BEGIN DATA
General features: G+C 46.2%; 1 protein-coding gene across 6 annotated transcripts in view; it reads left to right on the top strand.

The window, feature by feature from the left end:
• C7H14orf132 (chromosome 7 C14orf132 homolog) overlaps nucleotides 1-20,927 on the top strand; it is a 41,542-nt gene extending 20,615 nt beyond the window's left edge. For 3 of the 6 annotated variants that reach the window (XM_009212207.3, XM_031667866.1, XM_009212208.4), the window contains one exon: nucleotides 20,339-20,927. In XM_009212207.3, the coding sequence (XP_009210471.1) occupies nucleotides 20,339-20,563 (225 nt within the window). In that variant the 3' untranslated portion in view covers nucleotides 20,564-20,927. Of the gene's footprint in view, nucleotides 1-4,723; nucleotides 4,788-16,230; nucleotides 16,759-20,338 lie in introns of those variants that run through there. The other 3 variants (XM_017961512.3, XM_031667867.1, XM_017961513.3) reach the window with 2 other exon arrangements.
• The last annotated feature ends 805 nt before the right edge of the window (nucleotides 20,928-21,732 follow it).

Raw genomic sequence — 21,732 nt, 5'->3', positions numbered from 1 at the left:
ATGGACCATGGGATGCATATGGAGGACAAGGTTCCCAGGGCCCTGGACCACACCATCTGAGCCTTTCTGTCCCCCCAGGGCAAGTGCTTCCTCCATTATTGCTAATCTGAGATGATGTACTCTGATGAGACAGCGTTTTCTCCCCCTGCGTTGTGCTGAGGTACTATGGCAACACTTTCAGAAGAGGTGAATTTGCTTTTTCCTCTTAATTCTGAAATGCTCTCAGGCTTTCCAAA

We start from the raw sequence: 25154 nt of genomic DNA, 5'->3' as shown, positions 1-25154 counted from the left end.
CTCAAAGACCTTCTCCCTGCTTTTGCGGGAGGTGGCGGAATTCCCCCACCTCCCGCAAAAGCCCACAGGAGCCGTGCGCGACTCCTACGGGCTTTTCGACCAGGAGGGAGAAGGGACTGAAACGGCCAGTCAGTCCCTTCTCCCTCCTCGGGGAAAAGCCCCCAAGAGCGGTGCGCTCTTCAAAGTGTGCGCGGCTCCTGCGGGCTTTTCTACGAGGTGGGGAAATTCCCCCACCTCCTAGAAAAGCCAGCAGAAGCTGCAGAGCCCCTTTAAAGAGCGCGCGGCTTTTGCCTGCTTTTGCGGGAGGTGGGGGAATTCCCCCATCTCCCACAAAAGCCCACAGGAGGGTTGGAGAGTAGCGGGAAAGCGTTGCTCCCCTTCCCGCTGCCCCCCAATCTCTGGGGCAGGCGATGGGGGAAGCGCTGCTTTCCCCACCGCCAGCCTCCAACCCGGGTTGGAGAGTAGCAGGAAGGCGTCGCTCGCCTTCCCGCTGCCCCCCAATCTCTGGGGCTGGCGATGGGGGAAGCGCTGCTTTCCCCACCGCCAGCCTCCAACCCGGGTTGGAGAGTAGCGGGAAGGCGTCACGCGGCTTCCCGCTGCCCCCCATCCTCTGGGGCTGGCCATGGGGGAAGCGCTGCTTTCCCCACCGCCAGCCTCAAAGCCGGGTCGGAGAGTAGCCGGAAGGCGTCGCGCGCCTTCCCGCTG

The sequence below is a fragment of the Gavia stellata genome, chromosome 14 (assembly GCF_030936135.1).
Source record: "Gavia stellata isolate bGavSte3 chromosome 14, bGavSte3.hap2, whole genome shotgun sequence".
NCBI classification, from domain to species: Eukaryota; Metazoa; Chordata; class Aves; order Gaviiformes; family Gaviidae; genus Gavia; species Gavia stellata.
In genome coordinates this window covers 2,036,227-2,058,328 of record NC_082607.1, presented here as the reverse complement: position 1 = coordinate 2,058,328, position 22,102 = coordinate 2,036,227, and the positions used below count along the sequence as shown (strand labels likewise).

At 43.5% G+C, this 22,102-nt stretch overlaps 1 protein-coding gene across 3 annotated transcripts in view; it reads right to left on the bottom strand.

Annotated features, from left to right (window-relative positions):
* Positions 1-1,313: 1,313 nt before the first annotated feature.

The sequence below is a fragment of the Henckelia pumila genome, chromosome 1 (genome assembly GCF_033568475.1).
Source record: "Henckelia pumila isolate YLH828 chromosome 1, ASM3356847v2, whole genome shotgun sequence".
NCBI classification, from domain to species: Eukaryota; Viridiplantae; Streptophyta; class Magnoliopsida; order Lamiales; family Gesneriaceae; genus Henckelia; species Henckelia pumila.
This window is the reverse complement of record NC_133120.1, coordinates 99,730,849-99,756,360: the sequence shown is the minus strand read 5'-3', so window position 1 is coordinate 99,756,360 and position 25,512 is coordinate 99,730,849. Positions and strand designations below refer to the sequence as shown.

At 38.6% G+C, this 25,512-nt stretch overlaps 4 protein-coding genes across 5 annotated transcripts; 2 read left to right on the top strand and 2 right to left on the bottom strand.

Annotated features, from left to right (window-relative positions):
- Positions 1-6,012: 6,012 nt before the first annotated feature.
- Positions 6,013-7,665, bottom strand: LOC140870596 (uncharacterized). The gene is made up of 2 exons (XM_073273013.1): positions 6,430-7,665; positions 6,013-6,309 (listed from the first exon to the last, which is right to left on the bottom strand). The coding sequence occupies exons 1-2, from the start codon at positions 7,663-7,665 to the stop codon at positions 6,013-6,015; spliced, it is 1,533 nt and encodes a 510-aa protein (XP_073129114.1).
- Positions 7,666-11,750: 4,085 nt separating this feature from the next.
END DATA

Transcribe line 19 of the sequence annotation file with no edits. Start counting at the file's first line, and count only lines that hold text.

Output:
This window is the reverse complement of record NC_133120.1, coordinates 99,730,849-99,756,360: the sequence shown is the minus strand read 5'-3', so window position 1 is coordinate 99,756,360 and position 25,512 is coordinate 99,730,849. Positions and strand designations below refer to the sequence as shown.